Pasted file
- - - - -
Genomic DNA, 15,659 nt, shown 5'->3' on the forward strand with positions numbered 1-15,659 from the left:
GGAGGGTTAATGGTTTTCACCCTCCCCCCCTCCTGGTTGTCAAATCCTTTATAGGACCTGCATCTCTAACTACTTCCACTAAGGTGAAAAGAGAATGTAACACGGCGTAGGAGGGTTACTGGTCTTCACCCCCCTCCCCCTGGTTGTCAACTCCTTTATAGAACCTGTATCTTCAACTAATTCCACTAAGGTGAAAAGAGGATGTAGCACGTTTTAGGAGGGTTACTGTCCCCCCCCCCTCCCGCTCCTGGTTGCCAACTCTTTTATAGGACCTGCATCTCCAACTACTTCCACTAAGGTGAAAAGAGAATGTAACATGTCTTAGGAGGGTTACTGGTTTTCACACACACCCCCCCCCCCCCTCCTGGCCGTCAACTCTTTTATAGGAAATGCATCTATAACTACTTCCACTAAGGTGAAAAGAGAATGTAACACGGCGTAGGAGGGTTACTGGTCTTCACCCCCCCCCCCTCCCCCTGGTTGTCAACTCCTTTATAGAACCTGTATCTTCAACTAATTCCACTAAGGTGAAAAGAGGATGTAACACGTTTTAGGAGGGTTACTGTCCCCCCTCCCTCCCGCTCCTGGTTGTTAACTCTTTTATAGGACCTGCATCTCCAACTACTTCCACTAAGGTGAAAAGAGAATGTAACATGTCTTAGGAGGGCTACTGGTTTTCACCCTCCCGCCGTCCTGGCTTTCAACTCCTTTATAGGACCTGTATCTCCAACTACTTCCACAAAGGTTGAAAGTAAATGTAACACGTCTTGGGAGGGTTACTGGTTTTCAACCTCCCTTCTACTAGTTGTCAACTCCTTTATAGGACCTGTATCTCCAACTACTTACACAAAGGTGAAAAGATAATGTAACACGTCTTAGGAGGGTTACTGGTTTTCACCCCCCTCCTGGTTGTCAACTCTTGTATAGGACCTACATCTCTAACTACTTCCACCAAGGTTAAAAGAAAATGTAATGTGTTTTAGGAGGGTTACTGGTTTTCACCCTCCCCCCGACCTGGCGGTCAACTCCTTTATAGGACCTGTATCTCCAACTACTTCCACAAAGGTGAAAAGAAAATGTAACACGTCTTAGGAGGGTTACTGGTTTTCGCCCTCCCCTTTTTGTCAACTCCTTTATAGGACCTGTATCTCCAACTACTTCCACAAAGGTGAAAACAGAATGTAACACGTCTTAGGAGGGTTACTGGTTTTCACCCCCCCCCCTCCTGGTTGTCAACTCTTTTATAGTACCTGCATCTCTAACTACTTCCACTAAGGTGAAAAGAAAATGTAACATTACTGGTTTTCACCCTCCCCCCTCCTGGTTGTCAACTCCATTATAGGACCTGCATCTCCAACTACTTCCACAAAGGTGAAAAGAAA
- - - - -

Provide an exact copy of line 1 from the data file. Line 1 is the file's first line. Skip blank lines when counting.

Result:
Genomic DNA, 15,659 nt, shown 5'->3' on the forward strand with positions numbered 1-15,659 from the left: